Please ensure Javascript is enabled for purposes of website accessibility

Why Apple Inc.'s A11 Won't Be Built Using 16-Nano Tech

By Ashraf Eassa - Apr 17, 2017 at 11:45AM

You’re reading a free article with opinions that may differ from The Motley Fool’s Premium Investing Services. Become a Motley Fool member today to get instant access to our top analyst recommendations, in-depth research, investing resources, and more. Learn More

The schedule lines up nicely for a 10nm-powered iPhone.

Over on Twitter, semiconductor industry veteran Dick James with Siliconics recently posted the following thought-provoking Tweet, in which he comments on Taiwan Semiconductor Manufacturing Company's (TSM -2.27%) 10nm chip manufacturing technology ramp-up plans: 

Although the fact that TSMC expects a "very fast" production ramp of its 10nm technology in the second half of 2017 (i.e. beginning in the third quarter) might make it seem, as James notes, that this might be too late to hit Apple's (AAPL -1.80%) iPhone 7s/7s+/8 production schedule, I don't think it is. Here's why. 

A silicon wafer.

Image source: Intel.

Squaring the timing

If TSMC only started mass production of chips using its 10nm technology in the third quarter, then there would be absolutely no chance that Apple's A11 chip would be built using TSMC's 10nm technology. It usually takes three months (possibly longer) to fully process a silicon wafer, with additional time required to package and test those chips, ship those chips to customers (in this case, Apple's contract manufacturers), and then integrate those chips into devices, like Apple's iPhone. 

However, I believe that TSMC is talking about a revenue ramp up in this case. To dig deeper into this, we need to understand how TSMC recognizes revenue -- a fact that we can find in the chip-maker's most recent form 20-F filing

TSMC says that it recognizes revenue "when the goods are delivered and titles have passed." It goes on to list a set of conditions that it needs to meet to recognize revenue, which I've reproduced below for the sake of convenience: 

  • We have transferred to the buyer the significant risks and rewards of ownership of the goods;
  • We retain neither continuing managerial involvement to the degree usually associated with ownership nor effective control over the goods sold; 
  • The amount of revenue can be measured reliably; 
  • It is probable that the economic benefits associated with the transaction will flow to us; and 
  • The costs incurred or to be incurred in respect of the transaction can be measured reliably. 

In other words, TSMC likely doesn't report revenue from a wafer sale until Apple (or, more likely, its contract manufacturer(s)) have at least gotten ahold of the finished wafer, if not processed, packaged, and tested chips from said wafer. 

So, if TSMC begins production on the A11 this month, then finished chips bound for this fall's iPhone models should be ready to go in July or August, which is around when mass production of the next iPhone is expected to begin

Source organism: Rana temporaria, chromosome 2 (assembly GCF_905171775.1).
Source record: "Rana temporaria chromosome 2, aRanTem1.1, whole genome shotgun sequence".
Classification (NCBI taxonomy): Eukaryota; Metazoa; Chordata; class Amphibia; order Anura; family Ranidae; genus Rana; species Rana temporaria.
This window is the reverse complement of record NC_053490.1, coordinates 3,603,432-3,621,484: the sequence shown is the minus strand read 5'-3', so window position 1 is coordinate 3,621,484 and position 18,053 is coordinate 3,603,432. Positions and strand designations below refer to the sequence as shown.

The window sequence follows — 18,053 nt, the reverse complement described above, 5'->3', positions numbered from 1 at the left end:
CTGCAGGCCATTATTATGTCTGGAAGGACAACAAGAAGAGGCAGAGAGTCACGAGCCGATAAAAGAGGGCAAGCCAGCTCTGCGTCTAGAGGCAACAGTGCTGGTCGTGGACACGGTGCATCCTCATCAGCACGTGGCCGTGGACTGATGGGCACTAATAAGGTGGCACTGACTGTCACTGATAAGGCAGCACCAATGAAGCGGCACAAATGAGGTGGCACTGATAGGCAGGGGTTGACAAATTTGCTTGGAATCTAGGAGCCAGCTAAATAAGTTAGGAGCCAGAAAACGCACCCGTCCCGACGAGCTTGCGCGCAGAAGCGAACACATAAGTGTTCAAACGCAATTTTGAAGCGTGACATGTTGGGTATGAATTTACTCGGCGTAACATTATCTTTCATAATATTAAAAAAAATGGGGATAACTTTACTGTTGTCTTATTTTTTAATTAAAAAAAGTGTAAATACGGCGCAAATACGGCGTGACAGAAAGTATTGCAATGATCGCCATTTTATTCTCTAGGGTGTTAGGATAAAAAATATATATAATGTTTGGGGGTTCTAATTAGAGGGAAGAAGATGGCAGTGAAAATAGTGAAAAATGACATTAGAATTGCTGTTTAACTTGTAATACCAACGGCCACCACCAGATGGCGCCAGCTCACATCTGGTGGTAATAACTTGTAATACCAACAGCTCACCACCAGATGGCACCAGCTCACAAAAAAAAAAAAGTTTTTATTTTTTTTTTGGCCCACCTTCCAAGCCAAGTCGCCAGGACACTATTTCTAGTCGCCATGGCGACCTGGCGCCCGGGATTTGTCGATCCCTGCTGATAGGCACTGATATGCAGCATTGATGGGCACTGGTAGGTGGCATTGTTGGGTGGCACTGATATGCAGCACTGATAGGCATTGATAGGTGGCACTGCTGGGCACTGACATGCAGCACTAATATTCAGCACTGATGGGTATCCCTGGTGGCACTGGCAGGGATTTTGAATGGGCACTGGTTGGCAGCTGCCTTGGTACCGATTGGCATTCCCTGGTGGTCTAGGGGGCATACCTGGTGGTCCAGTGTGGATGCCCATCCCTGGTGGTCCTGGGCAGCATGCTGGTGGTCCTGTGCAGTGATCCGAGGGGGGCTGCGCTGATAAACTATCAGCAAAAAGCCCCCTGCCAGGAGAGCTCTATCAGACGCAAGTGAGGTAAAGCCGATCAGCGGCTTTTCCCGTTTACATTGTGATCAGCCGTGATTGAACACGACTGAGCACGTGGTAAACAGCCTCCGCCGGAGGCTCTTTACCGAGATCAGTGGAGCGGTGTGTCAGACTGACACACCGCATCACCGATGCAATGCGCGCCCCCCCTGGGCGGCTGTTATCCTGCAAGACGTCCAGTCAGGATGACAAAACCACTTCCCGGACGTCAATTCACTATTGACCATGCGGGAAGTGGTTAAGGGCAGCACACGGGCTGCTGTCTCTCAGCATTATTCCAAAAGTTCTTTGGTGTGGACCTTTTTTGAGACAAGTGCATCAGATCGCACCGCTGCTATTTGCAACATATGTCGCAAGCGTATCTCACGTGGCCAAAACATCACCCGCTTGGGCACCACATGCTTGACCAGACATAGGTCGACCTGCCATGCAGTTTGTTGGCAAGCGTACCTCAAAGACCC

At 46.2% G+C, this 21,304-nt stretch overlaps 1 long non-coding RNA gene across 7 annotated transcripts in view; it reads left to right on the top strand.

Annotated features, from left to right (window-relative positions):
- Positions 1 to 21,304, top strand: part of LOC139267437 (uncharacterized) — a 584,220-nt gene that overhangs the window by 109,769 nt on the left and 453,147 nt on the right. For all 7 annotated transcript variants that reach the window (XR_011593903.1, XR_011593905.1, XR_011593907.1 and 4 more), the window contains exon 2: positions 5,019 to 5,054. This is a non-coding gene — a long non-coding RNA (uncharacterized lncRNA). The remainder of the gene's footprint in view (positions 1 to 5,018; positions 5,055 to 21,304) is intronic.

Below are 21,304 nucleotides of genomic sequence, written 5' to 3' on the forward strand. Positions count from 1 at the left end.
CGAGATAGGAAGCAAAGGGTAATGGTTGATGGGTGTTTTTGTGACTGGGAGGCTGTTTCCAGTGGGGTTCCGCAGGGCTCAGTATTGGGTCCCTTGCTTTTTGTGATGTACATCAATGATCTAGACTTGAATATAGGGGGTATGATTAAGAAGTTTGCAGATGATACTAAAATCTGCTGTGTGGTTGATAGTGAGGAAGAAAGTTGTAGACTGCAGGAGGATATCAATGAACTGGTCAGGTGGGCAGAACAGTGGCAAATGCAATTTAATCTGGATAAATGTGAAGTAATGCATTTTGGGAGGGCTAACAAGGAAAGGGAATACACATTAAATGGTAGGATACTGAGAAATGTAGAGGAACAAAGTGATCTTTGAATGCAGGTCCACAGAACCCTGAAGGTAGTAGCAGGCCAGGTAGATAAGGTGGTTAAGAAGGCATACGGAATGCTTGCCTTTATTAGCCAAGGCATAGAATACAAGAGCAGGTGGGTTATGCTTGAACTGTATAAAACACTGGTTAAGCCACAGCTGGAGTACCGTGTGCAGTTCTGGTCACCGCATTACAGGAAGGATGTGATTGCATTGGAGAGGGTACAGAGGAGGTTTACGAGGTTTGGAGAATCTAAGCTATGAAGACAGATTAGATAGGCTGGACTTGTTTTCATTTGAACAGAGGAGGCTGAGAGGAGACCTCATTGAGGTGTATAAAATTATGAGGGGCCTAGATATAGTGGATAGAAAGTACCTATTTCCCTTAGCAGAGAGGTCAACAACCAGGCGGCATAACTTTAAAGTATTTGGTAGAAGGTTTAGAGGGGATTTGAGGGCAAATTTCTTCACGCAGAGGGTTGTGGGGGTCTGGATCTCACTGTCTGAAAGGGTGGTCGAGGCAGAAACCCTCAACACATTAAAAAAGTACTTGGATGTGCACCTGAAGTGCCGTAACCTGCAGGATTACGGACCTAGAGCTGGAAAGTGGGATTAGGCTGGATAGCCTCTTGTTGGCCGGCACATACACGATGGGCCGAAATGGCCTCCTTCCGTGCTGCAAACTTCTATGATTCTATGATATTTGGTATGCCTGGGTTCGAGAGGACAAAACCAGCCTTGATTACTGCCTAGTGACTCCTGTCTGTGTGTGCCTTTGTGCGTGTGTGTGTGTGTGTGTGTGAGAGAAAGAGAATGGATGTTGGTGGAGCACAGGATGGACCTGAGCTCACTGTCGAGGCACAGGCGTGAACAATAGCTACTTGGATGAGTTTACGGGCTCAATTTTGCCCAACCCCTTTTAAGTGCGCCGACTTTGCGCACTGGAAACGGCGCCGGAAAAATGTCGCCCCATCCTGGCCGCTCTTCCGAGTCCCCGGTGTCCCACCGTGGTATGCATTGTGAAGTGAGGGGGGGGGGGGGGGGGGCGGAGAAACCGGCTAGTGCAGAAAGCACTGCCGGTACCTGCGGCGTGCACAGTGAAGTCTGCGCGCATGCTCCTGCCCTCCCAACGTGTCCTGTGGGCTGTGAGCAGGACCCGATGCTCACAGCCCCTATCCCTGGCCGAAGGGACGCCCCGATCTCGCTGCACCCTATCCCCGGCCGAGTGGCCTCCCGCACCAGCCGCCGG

From a timing perspective, 10nm should be good to go for the next generation iPhones. 

Beyond just timing

The timing appears to work, but that's not the only reason that I'm confident that the next iPhone models will have 10nm-based processors.

TSMC says that it expects that 10% of its entire 2017 revenues will come from sales of 10nm wafers. The only customers that could contribute this kind of volume and revenue in such a short amount of time are Apple and potentially Qualcomm (QCOM -1.91%), and we already know that Qualcomm isn't using TSMC to build 10nm chips. 

Beyond that, though, there are good technical reasons for Apple to move to the 10nm technology. Simply put, Apple is already shipping large chips (the A10 is about 125 square millimeters in size in TSMC's 16nm tech).

If Apple wants to dramatically increase the features and functionality that it integrates into its A11 chip, it needs to throw in more transistors, which balloons chip size (the A10 is already quite large for a mobile chip). The move to 10nm technology should allow Apple to cram in much more functionality while keeping chip size in check. 

All told, I'm very confident that this year's Apple A11 chip will be manufactured on TSMC's 10nm technology, not its older 16nm technology. 

Invest Smarter with The Motley Fool

Join Over 1 Million Premium Members Receiving…

  • New Stock Picks Each Month
  • Detailed Analysis of Companies
  • Model Portfolios
  • Live Streaming During Market Hours
  • And Much More
Get Started Now

Stocks Mentioned

Apple Inc. Stock Quote
Apple Inc.
$136.72 (-1.80%) $-2.51
Taiwan Semiconductor Manufacturing Company Limited Stock Quote
Taiwan Semiconductor Manufacturing Company Limited
$81.75 (-2.27%) $-1.90
Intel Corporation Stock Quote
Intel Corporation
$37.41 (0.32%) $0.12
QUALCOMM Incorporated Stock Quote
QUALCOMM Incorporated
$127.74 (-1.91%) $-2.49
Twitter, Inc. Stock Quote
Twitter, Inc.
$37.39 (-1.08%) $0.41

*Average returns of all recommendations since inception. Cost basis and return based on previous market day close.

Related Articles

Motley Fool Returns

Motley Fool Stock Advisor

Market-beating stocks from our award-winning analyst team.

Stock Advisor Returns
S&P 500 Returns

Calculated by average return of all stock recommendations since inception of the Stock Advisor service in February of 2002. Returns as of 06/30/2022.

Discounted offers are only available to new members. Stock Advisor list price is $199 per year.

Premium Investing Services

Invest better with The Motley Fool. Get stock recommendations, portfolio guidance, and more from The Motley Fool's premium services.